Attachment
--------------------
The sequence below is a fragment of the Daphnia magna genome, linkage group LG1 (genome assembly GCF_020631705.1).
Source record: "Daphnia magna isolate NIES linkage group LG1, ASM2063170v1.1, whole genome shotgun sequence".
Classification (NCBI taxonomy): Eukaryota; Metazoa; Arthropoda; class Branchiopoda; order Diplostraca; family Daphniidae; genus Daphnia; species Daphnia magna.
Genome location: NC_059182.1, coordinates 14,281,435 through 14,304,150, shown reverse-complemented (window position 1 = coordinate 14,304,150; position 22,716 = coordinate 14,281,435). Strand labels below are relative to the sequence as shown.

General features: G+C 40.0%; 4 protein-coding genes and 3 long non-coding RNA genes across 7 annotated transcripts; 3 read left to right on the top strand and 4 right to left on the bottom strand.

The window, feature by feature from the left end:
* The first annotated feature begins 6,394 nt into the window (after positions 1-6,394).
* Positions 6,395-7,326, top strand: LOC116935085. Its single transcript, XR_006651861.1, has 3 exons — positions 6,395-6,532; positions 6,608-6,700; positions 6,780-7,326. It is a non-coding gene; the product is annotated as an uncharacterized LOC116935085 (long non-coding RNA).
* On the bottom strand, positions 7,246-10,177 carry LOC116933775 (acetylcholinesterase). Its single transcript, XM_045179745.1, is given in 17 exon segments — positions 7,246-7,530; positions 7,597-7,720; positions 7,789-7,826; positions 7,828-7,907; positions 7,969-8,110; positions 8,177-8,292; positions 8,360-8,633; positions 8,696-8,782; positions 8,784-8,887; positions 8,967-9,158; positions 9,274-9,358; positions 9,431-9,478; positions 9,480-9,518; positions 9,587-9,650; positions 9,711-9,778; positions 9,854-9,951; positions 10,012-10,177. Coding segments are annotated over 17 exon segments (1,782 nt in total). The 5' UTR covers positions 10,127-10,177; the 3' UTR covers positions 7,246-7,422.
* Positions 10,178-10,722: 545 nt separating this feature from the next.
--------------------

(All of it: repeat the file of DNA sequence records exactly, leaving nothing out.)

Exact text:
The sequence below is a fragment of the Daphnia magna genome, linkage group LG1 (genome assembly GCF_020631705.1).
Source record: "Daphnia magna isolate NIES linkage group LG1, ASM2063170v1.1, whole genome shotgun sequence".
Classification (NCBI taxonomy): Eukaryota; Metazoa; Arthropoda; class Branchiopoda; order Diplostraca; family Daphniidae; genus Daphnia; species Daphnia magna.
Genome location: NC_059182.1, coordinates 14,281,435 through 14,304,150, shown reverse-complemented (window position 1 = coordinate 14,304,150; position 22,716 = coordinate 14,281,435). Strand labels below are relative to the sequence as shown.

General features: G+C 40.0%; 4 protein-coding genes and 3 long non-coding RNA genes across 7 annotated transcripts; 3 read left to right on the top strand and 4 right to left on the bottom strand.

The window, feature by feature from the left end:
* The first annotated feature begins 6,394 nt into the window (after positions 1-6,394).
* Positions 6,395-7,326, top strand: LOC116935085. Its single transcript, XR_006651861.1, has 3 exons — positions 6,395-6,532; positions 6,608-6,700; positions 6,780-7,326. It is a non-coding gene; the product is annotated as an uncharacterized LOC116935085 (long non-coding RNA).
* On the bottom strand, positions 7,246-10,177 carry LOC116933775 (acetylcholinesterase). Its single transcript, XM_045179745.1, is given in 17 exon segments — positions 7,246-7,530; positions 7,597-7,720; positions 7,789-7,826; positions 7,828-7,907; positions 7,969-8,110; positions 8,177-8,292; positions 8,360-8,633; positions 8,696-8,782; positions 8,784-8,887; positions 8,967-9,158; positions 9,274-9,358; positions 9,431-9,478; positions 9,480-9,518; positions 9,587-9,650; positions 9,711-9,778; positions 9,854-9,951; positions 10,012-10,177. Coding segments are annotated over 17 exon segments (1,782 nt in total). The 5' UTR covers positions 10,127-10,177; the 3' UTR covers positions 7,246-7,422.
* Positions 10,178-10,722: 545 nt separating this feature from the next.